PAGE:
> painfully slow :-(.  There, with MILLIONS of dollars
> worth of license
> fees being paid, across the various vendors, it
> still took a fair bit
> of manual fiddling.
> MySQL(tm) is just starting to get into cost-based
> optimization; in
> that area, they're moving from where the "big DBs"
> were about 10 years
> ago.  It was either version 7 or 8 where Oracle
> started moving to
> cost-based optimization, and (as with the anecdote
> above) it took a
> release or two for people to get accustomed to the
> need to 'feed' the
> optimizer with statistics.  This is a "growing pain"
> that bites users
> with any database where this optimization gets
> introduced.  It's
> worthwhile, but is certainly not costless.
> I expect some forseeable surprises will be
> forthcoming for MySQL AB's
> customers in this regard...
> > My best results from MySQL bulk inserts was around
> 36k rows per
> > second on a fairly wide table.  Today I got 42k
> using the COPY
> > command, but with the analyze post insert the
> results were similar.
> > These are excellent numbers.  It basically means
> we could have our
> > cake(great features) and eat it too(performance
> that's good enough
> > to run the app).
> In the end, performance for inserts is always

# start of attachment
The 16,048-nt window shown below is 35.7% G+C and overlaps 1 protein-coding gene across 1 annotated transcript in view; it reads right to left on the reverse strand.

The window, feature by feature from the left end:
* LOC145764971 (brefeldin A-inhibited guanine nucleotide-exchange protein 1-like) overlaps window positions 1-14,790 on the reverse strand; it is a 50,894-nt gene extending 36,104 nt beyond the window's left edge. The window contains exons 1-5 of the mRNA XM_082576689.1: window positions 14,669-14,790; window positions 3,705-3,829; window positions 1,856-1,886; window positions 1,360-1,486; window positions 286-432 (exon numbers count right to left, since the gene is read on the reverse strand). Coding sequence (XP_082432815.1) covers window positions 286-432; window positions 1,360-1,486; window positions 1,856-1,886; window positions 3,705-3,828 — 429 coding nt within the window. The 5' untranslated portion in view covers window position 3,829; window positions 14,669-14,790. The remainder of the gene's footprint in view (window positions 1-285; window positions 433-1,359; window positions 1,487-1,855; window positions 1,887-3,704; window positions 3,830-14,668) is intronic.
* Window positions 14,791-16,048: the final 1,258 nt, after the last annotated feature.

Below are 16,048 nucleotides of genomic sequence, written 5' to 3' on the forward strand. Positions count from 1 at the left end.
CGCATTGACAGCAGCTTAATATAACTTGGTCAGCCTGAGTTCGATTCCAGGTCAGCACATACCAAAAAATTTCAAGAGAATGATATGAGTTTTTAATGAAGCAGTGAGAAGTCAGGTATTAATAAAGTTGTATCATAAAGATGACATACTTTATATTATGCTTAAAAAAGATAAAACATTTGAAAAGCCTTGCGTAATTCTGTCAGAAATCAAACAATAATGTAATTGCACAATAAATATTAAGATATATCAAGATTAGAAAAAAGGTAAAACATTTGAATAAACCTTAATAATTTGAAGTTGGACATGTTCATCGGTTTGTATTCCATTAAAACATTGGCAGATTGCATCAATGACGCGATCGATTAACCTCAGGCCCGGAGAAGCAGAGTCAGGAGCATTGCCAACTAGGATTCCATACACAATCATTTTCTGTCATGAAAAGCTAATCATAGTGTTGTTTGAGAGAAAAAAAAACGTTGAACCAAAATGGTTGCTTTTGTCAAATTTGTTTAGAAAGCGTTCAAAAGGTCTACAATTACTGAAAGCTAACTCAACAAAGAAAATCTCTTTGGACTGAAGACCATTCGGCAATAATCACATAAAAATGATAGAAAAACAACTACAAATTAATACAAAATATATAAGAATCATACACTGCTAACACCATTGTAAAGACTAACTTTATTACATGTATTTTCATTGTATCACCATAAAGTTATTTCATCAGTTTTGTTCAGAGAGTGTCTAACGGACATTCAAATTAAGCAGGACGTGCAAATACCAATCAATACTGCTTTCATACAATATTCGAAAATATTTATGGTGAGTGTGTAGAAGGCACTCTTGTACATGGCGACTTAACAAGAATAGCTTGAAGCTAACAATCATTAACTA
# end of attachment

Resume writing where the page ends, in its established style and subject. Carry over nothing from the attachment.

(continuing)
> fundamentally based on
> how much disk I/O there is, and so it should come as
> no shock that
> when roughly the same amount of data is getting laid
> down on disk,
> performance won't differ much on these sorts of
> essentials.
> There are a few places where there's some need for
> cleverness; if you
> see particular queries running unusually slowly,
> it's worth doing an
> EXPLAIN or EXPLAIN ANALYZE on them, to see how the
> query plans are
> being generated.  There's some collected wisdom out
> here on how to
> encourage the right plans.
> There are also unexpected results that are OK.  We
> did a system
> upgrade a few days ago that led to one of the tables
> starting out
> totally empty.  A summary report that looks at that
> table wound up
> with a pretty wacky looking query plan (compared to
> what's usual)
> because the postmaster knew that the query would be
> reading in
> essentially the entire table.  You'd normally expect
> an index scan,
> looking for data for particular dates.  In this
> case, it did a "scan
> the whole table; filter out a few irrelevant
> entries" plan.  
> It looked wacky, compared to what's usual, but it
> ran in about 2
> seconds, which was way FASTER than what's usual.  So
> the plan was
> exactly the right one.
> Telling the difference between the right plan and a
> poor one is a bit
> of an art; we quite regularly take a look at query
> plans on this list
> to figure out what might be not quite right.  If you
> find slow ones,
> make sure you have run ANALYZE on the tables
> recently, to be sure that
> the plans are sane, and you may want to consider
> posting some of them
> to see if others can point to improvements that can
> be made.
> -- 
> If this was helpful,
> <> rate me
> "I can't believe my room doesn't have Ethernet!  Why
> wasn't it wired
> when the house was built?"
> "The house was built in 1576." 
> -- Alex Kamilewicz on the Oxford breed of
> `conference American.'